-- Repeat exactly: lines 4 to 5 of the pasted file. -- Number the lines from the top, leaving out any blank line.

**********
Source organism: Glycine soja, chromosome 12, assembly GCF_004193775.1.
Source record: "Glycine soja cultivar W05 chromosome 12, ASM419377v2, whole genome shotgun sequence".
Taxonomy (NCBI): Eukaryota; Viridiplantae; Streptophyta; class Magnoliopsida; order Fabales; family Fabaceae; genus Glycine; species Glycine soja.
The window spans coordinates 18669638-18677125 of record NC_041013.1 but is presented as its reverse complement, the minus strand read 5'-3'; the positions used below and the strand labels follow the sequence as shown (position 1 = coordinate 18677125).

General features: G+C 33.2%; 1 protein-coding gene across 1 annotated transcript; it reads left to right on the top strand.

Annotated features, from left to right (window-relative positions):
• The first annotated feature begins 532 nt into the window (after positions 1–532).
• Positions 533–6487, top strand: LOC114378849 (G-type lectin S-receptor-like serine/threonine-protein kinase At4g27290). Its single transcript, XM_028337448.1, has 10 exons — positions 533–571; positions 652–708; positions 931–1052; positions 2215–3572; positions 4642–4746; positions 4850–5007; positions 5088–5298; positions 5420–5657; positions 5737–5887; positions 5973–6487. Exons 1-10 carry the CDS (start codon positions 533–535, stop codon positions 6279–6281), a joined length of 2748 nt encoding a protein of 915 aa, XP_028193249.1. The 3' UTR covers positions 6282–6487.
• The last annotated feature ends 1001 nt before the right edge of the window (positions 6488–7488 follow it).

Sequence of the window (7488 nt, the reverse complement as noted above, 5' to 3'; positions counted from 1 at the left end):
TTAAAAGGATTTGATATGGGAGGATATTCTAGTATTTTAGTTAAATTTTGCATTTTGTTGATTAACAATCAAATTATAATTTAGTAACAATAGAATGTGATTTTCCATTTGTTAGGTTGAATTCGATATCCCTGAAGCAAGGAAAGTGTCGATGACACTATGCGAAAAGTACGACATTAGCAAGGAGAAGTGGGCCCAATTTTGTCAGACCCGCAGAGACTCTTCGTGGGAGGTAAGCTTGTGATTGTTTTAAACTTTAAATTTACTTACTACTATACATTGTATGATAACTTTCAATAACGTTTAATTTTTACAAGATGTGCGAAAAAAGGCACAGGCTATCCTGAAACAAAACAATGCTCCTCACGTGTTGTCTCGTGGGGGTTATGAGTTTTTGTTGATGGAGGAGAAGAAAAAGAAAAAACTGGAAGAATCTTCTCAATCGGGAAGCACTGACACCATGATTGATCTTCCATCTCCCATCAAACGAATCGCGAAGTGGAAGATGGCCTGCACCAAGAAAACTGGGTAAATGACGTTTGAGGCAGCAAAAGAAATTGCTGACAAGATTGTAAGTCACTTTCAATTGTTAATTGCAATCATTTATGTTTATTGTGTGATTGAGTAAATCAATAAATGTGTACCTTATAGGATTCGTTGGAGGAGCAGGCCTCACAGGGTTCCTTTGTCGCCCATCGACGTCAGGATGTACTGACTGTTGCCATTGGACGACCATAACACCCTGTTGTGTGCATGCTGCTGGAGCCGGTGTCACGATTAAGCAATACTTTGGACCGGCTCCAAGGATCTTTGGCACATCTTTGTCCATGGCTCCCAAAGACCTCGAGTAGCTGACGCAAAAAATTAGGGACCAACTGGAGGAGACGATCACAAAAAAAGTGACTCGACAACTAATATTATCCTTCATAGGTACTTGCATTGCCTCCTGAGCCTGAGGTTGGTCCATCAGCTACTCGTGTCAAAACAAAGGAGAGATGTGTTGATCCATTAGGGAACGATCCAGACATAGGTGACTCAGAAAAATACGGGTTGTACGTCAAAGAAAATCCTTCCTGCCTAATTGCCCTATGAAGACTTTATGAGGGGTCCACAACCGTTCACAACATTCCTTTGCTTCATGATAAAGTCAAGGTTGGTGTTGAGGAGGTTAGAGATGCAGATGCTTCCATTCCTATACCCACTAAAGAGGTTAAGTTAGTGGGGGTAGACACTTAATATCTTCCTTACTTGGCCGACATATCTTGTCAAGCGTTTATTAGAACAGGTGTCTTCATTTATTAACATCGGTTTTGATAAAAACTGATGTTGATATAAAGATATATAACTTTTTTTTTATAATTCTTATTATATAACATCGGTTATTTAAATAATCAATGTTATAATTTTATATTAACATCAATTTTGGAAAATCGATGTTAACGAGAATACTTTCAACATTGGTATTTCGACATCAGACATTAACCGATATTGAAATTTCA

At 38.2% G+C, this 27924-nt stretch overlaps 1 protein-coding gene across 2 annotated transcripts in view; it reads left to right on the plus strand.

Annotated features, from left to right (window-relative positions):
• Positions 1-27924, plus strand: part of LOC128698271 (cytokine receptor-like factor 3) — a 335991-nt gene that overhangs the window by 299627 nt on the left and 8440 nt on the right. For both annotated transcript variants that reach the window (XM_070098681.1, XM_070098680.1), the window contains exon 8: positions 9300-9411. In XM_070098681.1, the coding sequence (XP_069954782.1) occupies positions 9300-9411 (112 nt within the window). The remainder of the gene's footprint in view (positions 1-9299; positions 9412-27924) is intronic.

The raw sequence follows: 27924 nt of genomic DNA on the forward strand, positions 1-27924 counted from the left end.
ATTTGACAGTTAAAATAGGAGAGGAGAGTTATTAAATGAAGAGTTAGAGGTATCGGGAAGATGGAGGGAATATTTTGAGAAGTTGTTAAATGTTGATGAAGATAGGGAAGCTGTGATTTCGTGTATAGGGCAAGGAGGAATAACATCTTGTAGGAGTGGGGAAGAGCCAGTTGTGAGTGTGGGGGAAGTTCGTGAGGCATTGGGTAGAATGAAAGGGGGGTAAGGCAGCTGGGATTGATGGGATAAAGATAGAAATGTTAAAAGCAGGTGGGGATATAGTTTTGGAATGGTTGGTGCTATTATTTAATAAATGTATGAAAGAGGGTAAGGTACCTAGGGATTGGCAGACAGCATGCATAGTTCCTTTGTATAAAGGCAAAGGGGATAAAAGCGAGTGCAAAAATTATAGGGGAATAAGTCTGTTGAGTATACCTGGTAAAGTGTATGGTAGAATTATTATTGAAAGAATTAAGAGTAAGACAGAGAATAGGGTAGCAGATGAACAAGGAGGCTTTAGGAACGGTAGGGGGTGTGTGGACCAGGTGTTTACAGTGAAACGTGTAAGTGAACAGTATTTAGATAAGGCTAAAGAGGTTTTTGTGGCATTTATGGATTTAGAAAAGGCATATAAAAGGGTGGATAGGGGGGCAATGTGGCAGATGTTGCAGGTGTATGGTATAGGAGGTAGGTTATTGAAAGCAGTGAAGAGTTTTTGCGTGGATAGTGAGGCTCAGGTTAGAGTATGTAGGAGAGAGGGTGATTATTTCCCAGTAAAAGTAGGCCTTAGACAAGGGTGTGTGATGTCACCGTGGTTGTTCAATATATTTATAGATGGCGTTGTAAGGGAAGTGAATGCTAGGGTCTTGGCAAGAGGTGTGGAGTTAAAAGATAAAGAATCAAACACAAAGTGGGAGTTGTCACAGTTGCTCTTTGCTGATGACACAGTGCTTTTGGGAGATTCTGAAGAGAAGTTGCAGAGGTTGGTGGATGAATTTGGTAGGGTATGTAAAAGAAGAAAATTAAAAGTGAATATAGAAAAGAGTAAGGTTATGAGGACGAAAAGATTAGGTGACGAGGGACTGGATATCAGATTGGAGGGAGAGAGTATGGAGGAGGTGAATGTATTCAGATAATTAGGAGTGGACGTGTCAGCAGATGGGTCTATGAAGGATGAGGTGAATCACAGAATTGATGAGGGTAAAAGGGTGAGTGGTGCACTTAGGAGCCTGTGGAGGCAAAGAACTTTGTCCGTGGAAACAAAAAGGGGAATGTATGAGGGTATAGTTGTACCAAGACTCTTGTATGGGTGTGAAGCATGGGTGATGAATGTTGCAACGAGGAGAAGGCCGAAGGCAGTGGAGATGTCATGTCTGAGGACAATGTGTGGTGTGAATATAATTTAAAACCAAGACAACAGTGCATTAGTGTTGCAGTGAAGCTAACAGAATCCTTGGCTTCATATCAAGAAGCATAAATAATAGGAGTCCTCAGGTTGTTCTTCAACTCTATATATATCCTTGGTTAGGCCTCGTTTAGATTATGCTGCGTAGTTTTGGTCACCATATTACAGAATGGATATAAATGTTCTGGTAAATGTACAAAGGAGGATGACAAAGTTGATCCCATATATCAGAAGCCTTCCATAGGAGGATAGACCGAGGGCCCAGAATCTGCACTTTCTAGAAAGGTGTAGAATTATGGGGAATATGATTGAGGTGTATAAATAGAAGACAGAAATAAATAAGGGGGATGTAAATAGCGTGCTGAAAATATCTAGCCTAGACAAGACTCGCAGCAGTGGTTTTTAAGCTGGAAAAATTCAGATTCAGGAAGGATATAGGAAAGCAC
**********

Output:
The window spans coordinates 18669638-18677125 of record NC_041013.1 but is presented as its reverse complement, the minus strand read 5'-3'; the positions used below and the strand labels follow the sequence as shown (position 1 = coordinate 18677125).

General features: G+C 33.2%; 1 protein-coding gene across 1 annotated transcript; it reads left to right on the top strand.